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Today's Features

  • Los Alamos Piecemakers Guild unveiled bed quilts, wall hangings and lap quilts at the quilt show, which opened Friday and continued through Saturday at the First Baptist Church. In addition to a wide variety of colorful quilts, there were demonstrations, fabric and other supplies for sale and a raffle for the guild’s donation quilt, “Stars of Enchantment.”

  • In October, Mesa Public Library will present “Museum Conservation: The Delicate Art Behind the Scenes,” an exhibit of photographs by New Mexico Highlands University Media Arts student Rachel Montoya.

    The exhibit focuses on the art and science of repairing and preserving museum collection objects performed by the Museum of New Mexico Conservation Department.

  • Temperatures will rise at 8 p.m. Thursday after the LAHS volleyball game as the annual bonfire activities get underway at Sullivan Field.

    Keanna Cohen and the Los Alamos Youth Leadership SPK team have met for weeks to get ready for the bonfire and hope community youth will turn out for the event.

    “Homecoming week is the most extravagant week of the year and it’s important for students to feel included and support our football team,” Cohen said.

  • Years ago, June Warren created festive holiday decorations for  a Santa Fe Opera Guild fundraiser.  “I just made these for the opera guild … and they really sold,” she said.

    Recently, Warren was looking through boxes and discovered a few leftover decorations. Looking at the smiling scarecrows and the silk fall colored leaves, Warren came up with an idea.

    So she whipped out her glue gun and made some more decorative pieces for Halloween.

  • It used to just be me and Zooker.

    Well before I graduated college, married, divorced and remarried. Before I took a single ballet lesson. Before I began writing for newspapers. Before everything happened, I had Zooker. Before that, I was a waitress.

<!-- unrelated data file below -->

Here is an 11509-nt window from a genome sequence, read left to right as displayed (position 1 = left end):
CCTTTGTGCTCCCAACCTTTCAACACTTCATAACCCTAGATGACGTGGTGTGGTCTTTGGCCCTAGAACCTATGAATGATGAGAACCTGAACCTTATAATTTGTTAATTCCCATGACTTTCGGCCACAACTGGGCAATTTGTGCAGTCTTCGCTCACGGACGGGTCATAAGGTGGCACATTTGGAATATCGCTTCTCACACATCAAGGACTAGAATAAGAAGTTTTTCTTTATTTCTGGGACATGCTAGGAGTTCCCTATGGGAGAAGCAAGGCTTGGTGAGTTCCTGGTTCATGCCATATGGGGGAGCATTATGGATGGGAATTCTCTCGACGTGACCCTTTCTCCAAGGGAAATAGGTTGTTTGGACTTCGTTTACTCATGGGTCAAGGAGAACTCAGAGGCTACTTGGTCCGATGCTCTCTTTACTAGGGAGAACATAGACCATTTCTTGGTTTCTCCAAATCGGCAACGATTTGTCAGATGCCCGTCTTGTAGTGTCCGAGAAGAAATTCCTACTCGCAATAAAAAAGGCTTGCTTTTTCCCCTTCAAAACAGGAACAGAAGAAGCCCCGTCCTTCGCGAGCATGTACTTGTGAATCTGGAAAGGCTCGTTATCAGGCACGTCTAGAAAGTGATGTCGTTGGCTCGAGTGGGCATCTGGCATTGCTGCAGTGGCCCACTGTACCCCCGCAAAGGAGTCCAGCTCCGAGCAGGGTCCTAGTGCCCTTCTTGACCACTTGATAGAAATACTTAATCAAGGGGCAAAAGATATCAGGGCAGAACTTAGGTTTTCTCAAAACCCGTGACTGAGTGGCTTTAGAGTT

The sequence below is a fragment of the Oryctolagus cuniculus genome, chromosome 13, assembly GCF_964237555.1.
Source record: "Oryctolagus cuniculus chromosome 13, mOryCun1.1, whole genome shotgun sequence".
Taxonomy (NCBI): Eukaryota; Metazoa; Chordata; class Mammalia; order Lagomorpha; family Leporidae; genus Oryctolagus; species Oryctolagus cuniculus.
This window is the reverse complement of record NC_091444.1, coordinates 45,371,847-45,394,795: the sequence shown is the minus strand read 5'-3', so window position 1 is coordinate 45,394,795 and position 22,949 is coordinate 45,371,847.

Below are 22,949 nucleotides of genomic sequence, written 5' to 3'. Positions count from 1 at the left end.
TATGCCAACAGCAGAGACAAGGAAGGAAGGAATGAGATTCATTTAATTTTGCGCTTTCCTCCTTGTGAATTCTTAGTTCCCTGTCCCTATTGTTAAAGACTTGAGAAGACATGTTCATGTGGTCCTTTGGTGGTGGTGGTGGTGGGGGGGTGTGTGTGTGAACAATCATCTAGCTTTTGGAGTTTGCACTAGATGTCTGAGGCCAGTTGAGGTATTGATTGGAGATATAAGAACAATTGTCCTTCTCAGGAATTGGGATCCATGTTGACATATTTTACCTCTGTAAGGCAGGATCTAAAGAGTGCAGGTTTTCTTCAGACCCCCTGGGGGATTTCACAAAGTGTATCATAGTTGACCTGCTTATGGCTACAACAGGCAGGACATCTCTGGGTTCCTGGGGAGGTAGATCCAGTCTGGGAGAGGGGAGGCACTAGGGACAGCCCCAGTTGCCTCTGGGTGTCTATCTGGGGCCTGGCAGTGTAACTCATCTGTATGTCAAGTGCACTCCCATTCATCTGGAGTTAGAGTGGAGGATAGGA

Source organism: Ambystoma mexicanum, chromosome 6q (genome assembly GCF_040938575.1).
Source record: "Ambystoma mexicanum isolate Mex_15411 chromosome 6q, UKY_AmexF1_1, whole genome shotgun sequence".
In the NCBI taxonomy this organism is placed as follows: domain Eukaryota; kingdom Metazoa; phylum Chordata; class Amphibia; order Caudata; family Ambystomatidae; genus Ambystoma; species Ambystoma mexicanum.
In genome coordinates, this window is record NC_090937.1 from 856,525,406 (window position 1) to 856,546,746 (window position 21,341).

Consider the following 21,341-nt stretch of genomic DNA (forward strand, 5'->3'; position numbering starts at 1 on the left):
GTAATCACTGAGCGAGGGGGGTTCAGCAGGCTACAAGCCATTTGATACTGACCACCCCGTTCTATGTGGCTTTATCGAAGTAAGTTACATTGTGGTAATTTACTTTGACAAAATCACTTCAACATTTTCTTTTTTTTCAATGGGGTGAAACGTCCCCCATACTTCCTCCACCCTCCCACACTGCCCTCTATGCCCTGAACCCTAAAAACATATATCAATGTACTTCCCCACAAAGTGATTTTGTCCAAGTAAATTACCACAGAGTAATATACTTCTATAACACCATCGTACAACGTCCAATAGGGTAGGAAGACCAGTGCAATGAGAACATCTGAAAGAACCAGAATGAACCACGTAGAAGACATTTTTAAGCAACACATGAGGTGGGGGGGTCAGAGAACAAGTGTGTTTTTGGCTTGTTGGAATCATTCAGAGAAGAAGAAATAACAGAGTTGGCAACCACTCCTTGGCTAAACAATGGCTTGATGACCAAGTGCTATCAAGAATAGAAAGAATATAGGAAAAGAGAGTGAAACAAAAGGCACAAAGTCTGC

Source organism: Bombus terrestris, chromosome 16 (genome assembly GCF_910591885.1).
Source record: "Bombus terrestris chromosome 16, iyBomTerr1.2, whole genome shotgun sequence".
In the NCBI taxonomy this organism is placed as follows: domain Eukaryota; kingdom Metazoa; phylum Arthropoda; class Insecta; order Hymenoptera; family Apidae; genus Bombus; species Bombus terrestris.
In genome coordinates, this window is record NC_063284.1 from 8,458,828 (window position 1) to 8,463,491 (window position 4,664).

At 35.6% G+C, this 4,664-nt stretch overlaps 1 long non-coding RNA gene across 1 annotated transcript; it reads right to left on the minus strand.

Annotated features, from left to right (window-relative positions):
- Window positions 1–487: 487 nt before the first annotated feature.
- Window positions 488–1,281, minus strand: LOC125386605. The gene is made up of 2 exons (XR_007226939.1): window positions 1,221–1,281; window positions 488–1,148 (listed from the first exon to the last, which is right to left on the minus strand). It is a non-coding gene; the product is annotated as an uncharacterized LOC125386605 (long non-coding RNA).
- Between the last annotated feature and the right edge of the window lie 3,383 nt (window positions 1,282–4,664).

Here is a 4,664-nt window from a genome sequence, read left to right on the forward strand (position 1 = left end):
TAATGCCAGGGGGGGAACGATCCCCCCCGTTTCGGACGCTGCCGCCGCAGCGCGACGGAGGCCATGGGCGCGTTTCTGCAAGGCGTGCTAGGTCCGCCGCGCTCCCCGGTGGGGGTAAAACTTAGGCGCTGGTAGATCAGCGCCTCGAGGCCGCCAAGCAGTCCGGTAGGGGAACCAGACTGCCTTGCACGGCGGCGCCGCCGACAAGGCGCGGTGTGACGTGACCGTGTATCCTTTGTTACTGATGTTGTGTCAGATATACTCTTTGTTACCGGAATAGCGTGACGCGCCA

I was a terrible waitress. My tips didn’t fold; they jangled. I spent too long talking about books with the customers I liked and not enough time remembering who needed a refill on his iced tea.

  • It is the first time the new owners of Sage Cottage signed up for Smith’s Food and Drug Earn and Learn program, and it ended up being a very rewarding decision.  

    The Montessori School received $359.08. “It was nice,” said Cheri Post, executive director of Sage Cottage. “It was a nice chunk of money. Every little bit helps.”

    Post said this year’s money will go toward the school’s general operation fund.

  • Whether you prefer moussaka, deep-fried vegetables or midnight eggs, you can soon find your fix at – where else – the library.  

    This season’s Free Film Series, geared entirely for the gourmand, the glutton and the secret gorger. Each of this winter’s half-dozen films offers not only a good story, memorable dialogue, high drama and/or wild comedy, but also something tasty, tangy, sweet and luscious.

    And best of all, celluloid is virtually calorie-free.

    The cinematic six-course meal begins with not an appetizer, but a wedding.

  • To celebrate the authors of Los Alamos, Otowi Station Bookstore and Science Museum Shop announces the inaugural Los Alamos AuthorFest from 4-7:30 p.m. Friday at Otowi Station. Local authors will sign their books and discuss their work with readers.

    Authors of children’s books will sign books after school from 4-5:30 p.m., and authors of books for young adults and adults will sign them from 5:30-7 p.m.

    Nancy Bartlit

    With a history degree from Smith College, Nancy Bartlit taught young Japanese women and scientists in Japan.

  • The White Rock Baptist Church has always been a little different. “We hold to the central tenets of the Christian faith,” Rev. Chuck McCullough said, “but we have never been real traditional ‘Baptist.’ We have been on this spot, in this town, since 1969, for reasons that transcend denomination and tradition.”  

    Forty years later this church that resists the typical cookie cutter image is still going strong.

    This consistent, long-term presence calls for a celebration.

  • Local pianist Frances Meier included many well-known composers in her program for the upcoming Brown Bag concert, which will be held at 12:30 p.m. Oct. 7 at Fuller Lodge. Rachmaninoff, Chopin and Debussy may be familiar to many members of the audience and some may even know Mompoa and Philip Aaberg.

    In addition to these big-named composers, Meier has included a composer who resides a little closer to home. Herself.